Location: Nutrient Data Laboratory2017 Annual Report
1a. Objectives (from AD-416):
The mission of the Nutrient Data Laboratory is "To develop authoritative food composition databases and state of the art methods to acquire, evaluate, compile, and disseminate composition data on foods and dietary supplements available in the United States." The following three objectives and nine sub-objectives provide the infrastructure for completing planned research over the next five years and the guiding principles for accomplishing the research with a clear, scientific focus. Objective 1. Develop and expand the USDA-ARS food composition databases to represent the dynamics of the U.S. food supply, including increased use of commercially packaged foods, restaurant foods, school foods, and ethnic foods. Sub-Objective 1.A. Update the USDA National Nutrient Database for Standard Reference (SR) to represent the dynamics of the current U.S. food supply, including increased availability and variety of commercially packaged, restaurant, school, and ethnic foods. Sub-Objective 1.B. Expand and update existing food yield and nutrient retention factor tables to reflect current food preparation methods and food products. Sub-Objective 1.C. Provide nutrient composition data for use in the national survey, What We Eat In America (WWEIA), NHANES. Sub-Objective 1.D. Monitor sodium and related nutrients in commercially processed and restaurant foods in the U.S. food supply. Objective 2. Develop authoritative food composition databases for non-nutritive components that may promote health; examples include isothiocyanates and other sulfur-containing compounds. Expand existing databases, including flavonoids, to include more foods, variability estimates, and other information (cultivar, weather, growing conditions, etc.), which impact the nutrient values. Sub-Objective 2.A. Expand and update accurate representative values for a number of bioactive compounds in raw, processed, and prepared foods in different Special Interest Databases (SID). Sub-Objective 2.B. Develop a new Special Interest Database (SID) on the content of sulfur-containing bioactive compounds in selected foods, with special emphasis on variability and factors, e.g., cultivar, location, and growing conditions, which potentially could influence variability. Sub-Objective 2.C. Determine the effect of various preparation methods on the content of various bioactive compounds in selected foods. Objective 3. Identify, evaluate, and develop new methods for the acquisition, evaluation, compilation, and dissemination of food composition data from diverse sources through modernization of existing and development of new, robust information technology. Sub-Objective 3.A. Provide easy-to-use, web-based mechanisms for data submission. Sub-Objective 3.B. Enhance dissemination routines in the National Nutrient Databank System (NDBS) via automated methods to expand the types of data formats available on NDL’s web site.
1b. Approach (from AD-416):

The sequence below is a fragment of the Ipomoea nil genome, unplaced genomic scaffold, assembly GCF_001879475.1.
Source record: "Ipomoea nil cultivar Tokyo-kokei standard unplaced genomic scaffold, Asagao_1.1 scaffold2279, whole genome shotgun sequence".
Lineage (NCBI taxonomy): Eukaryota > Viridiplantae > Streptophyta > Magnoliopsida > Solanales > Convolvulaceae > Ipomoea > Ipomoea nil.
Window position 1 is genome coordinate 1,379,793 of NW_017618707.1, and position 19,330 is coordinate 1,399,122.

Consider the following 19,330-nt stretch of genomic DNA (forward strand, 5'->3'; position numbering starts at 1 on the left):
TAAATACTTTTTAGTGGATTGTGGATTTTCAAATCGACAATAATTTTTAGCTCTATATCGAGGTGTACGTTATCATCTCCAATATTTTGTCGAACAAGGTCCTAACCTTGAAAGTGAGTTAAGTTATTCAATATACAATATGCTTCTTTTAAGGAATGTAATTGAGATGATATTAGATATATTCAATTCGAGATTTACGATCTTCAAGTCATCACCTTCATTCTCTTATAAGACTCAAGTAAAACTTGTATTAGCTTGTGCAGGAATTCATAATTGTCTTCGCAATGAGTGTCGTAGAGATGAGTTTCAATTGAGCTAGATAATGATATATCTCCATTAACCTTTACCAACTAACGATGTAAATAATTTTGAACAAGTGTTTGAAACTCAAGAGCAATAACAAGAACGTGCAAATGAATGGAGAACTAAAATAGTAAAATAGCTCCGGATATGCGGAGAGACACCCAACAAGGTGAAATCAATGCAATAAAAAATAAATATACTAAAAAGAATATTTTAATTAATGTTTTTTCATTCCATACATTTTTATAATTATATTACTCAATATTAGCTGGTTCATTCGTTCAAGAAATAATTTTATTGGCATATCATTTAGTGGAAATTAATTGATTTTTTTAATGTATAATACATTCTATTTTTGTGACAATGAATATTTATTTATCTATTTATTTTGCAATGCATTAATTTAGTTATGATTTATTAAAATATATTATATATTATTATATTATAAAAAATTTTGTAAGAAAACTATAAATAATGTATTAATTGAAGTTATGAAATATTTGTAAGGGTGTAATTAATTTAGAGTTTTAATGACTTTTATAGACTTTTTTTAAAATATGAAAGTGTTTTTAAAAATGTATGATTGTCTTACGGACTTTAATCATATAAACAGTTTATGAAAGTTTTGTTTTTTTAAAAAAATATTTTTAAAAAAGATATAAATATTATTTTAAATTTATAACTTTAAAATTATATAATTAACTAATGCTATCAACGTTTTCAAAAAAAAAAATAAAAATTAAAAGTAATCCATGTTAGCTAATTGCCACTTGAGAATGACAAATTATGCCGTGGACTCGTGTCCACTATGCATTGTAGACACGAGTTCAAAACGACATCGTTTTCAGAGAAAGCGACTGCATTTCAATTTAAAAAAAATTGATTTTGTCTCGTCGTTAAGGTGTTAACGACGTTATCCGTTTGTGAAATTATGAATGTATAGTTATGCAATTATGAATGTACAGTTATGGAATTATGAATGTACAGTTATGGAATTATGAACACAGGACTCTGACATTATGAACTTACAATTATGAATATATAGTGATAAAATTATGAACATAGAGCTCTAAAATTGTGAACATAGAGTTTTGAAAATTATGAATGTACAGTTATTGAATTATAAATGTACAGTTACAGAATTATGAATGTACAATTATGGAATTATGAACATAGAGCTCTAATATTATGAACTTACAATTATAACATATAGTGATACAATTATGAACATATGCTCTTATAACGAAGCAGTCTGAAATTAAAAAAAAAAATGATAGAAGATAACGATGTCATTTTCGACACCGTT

Multiple methods for obtaining data will be used (e.g., nationwide product sampling and analysis, collaborations [food manufacturers, agricultural scientists], and publicly available information). The National Food and Nutrient Analysis Program (NFNAP) generates high-quality, analytical data for U.S. foods and includes a rigorous scientific process to develop nationally representative estimates of means and variability, under USDA analytical oversight. The 5 aims are: a) identify/prioritize foods/nutrients for analysis; b) devise/implement nationally based sampling plan(s); c) analyze food samples; and d) review, compile, and disseminate data. Beef data will be evaluated by nutrient and cut and compared across primals (chuck, brisket, etc.) and cooking methods. New meat data processed through the National Data Bank System (NDBS) will support calculations of cooking yield and retention factors (means, variances, and associated 90% or 95% confidence intervals). NDL will identify SR foods to be added or updated; this list will be provided to FSRG to prioritize foods needed in WWEIA (e.g., commercially processed and restaurant foods to replace home recipes), ensuring WWEIA adequately represents respondent reports. For important new foods, NFNAP sampling may include analytical data available for the next survey-SR dataset; standardized NDBS imputation procedures will be used to calculate missing values. NDL analyzed each Sentinel Food (SF; 2010-2013) for all nutrients; they will be reanalyzed every 4-8 years depending on budget and priority using the Principal Axis Factoring (Factor Analysis): consumption frequency in WWEIA, NHANES, 2009-10; potential for reduction (New York City’s National Salt Reduction Initiative targets); and history of change in the market. NDL will obtain and disseminate data for sulfur-containing bioactive compounds, detailing other factors (cultivars, location, weather, growing conditions) which impact concentration and focusing on genus Brassica, Allium; samples will be obtained through NFNAP and analyzed by ARS-Food Composition and Methods Development Laboratory (FCMDL) and sources and magnitudes of variability studied. Food selected for analysis for non-nutritive components will be based on flavonoid content, lack of analytical data, and potential for developing retention factors for related foods. The proanthcyanidin database will be expanded using formulations (linear regression techniques) developed for SR, to provide values to FSRG for foods reported in WWEIA-NHANES. Standardized, user-friendly databases will be released; collaboration with ILSI North America/Agricultural Technology Innovation Partnership (ATIP) Foundation and the food industry will be explored to expand the number of brand name foods. ATIP will develop/manage a new portal to facilitate submission of food manufacturers’ brand name nutrient data, strengthening NDL database for policy makers, researchers and the public. In parallel, NDL will work with other partners to identify infrastructure improvements to the NDBS.